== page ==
This past weekend, I finished Where Things Come Back by John Corey Whaley. This book came out in 2012 and was honored with the Michael L. Printz award, but I never felt particularly compelled to read it. A while back, it was a Kindle Daily Deal, and for $2 bucks, I couldn’t say no.
Usually, I have an idea of what book I’d like to read before I finish the current book. Not this time. I finished The Leftovers on a Friday night before bed, so I figured I’d just work it out the next day. I brought my Kindle to work with me, knowing I had an hour break to eat and read (which is what I always do when I have an hour. Panera and a book.).
The Kindle was the easiest thing to do because I currently have 64 unread books on it.
I might have a problem?
When I buy a new book, it automatically downloads on Wi-Fi and shows up on my Carousel. To keep it looking neat, I keep only a few books on that page at a time. Though I bought Where Things Come Back a while ago, it was on the carousel and I thought, why not? And then I fell right in.
I’m not sure how to explain the book. This is what I could say, but I don’t know if it’ll do it justice.
Cullen Witter is a 17 year old stuck in the small town of Lily, Arkansas. It’s one of those towns people dream about leaving but either never do or always end up coming back. The summer before his senior year of high school, Cullen is sent to a morgue to identify the body of his cousin Oslo, who died of a drug overdose. From that moment on, everything starts to crumble around him. Lily becomes obsessed with the idea that a woodpecker once thought to be extinct is somewhere in their town. They cling to the idea that this Lazarus Woodpecker will bring business to the area.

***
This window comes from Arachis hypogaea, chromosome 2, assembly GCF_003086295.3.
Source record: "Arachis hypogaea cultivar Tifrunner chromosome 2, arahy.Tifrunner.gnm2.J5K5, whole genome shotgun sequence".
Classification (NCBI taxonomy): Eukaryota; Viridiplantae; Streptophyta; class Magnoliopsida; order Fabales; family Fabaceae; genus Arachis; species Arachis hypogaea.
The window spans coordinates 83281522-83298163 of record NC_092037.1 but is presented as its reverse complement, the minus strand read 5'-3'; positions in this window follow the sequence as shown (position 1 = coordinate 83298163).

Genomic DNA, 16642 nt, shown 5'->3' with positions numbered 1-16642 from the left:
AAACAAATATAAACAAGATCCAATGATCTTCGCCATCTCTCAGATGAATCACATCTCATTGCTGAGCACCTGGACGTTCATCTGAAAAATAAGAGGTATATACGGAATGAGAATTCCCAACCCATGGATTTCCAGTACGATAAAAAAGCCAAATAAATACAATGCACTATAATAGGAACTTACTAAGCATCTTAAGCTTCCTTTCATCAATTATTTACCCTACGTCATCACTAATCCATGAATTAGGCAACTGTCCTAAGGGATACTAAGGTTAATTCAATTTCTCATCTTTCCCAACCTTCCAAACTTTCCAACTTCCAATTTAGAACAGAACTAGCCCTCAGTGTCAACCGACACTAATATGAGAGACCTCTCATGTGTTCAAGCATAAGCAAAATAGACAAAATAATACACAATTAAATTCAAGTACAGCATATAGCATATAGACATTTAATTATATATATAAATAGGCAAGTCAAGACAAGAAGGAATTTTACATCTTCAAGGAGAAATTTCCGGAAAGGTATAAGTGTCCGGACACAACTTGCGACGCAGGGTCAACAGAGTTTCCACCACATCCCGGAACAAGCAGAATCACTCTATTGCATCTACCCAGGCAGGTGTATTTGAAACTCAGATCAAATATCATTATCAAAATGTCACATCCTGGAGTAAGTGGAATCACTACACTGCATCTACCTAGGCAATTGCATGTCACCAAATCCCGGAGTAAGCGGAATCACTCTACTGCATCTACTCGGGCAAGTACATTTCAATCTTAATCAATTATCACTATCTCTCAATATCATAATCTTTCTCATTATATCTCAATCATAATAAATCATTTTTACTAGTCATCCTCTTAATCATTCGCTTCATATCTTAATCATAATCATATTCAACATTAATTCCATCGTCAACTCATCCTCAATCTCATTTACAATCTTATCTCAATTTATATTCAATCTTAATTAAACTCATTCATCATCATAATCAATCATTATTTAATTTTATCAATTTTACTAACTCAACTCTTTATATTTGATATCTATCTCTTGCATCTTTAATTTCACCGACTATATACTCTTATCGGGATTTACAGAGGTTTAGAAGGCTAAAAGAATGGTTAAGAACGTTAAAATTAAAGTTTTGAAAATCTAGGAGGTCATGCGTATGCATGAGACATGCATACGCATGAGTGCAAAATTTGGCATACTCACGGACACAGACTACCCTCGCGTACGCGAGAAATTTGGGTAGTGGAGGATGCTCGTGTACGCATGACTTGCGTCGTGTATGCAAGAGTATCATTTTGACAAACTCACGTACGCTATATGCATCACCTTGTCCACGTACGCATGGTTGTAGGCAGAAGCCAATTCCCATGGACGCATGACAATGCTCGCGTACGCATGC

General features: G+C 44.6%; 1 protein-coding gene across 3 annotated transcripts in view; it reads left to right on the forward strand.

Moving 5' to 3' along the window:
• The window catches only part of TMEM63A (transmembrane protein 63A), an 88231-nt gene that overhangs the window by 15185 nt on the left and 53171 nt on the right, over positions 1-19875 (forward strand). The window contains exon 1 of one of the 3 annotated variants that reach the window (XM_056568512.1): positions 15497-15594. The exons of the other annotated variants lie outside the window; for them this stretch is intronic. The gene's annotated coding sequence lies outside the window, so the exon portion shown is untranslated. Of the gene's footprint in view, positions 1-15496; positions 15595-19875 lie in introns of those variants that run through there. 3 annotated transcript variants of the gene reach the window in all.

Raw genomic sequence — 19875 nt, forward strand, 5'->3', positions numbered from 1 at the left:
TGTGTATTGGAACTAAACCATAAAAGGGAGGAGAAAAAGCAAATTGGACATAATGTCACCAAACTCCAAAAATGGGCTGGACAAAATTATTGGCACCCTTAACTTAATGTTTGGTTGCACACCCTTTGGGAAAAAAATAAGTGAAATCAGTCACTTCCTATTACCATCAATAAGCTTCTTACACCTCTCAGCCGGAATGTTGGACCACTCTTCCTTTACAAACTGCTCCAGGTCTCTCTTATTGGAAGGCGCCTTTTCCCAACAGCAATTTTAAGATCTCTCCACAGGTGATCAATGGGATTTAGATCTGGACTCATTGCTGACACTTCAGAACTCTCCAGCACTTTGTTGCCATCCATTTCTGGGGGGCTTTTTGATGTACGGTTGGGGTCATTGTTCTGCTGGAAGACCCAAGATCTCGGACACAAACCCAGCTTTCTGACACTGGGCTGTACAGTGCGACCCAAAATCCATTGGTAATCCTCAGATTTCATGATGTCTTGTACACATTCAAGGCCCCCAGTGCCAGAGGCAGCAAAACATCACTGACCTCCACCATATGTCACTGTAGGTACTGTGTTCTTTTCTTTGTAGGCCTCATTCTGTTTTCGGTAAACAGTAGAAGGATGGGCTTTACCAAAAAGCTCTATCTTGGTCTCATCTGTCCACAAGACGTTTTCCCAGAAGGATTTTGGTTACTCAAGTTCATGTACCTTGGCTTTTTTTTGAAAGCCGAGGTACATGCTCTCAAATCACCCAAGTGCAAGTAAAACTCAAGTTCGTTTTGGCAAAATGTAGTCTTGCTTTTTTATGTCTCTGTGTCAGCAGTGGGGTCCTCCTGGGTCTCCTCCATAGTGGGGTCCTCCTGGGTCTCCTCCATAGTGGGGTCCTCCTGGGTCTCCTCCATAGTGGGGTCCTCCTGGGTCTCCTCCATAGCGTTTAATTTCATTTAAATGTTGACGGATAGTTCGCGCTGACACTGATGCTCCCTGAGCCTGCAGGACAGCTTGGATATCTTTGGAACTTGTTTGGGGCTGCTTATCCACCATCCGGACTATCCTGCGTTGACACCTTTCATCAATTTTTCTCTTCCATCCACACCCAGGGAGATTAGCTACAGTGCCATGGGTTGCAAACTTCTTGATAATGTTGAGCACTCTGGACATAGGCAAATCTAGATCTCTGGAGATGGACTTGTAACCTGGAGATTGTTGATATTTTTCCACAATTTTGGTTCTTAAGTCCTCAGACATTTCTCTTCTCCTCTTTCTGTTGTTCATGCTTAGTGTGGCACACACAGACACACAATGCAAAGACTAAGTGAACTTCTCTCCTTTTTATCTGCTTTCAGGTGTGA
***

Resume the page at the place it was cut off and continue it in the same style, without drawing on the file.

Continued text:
Meanwhile, Cullen’s younger brother Gabriel disappears and the family’s search for him is strained and fearful.
There’s like SO MUCH MORE to this book. There are multiple narratives that sort of flow together throughout. Honestly, I had no idea how to describe the book to Brad as I was reading it or even to myself. And yet, every time I sat down to read it, I would clear large portions at a time without realizing it.
I can see why it won the Printz award. Though it is a book you would find in the Young Adult section, it’s very mature (but it’s stupid to say that Young Adult novels are only for teens, and maybe one day I’ll share my argument.).
A lot of different themes, from religion to death to depression, are covered.
It’s an easy read, but the material is shrouded in a dark cloud.
However, I enjoyed it and am curious to read Whaley’s new book, Noggin, which has yet another strange premise.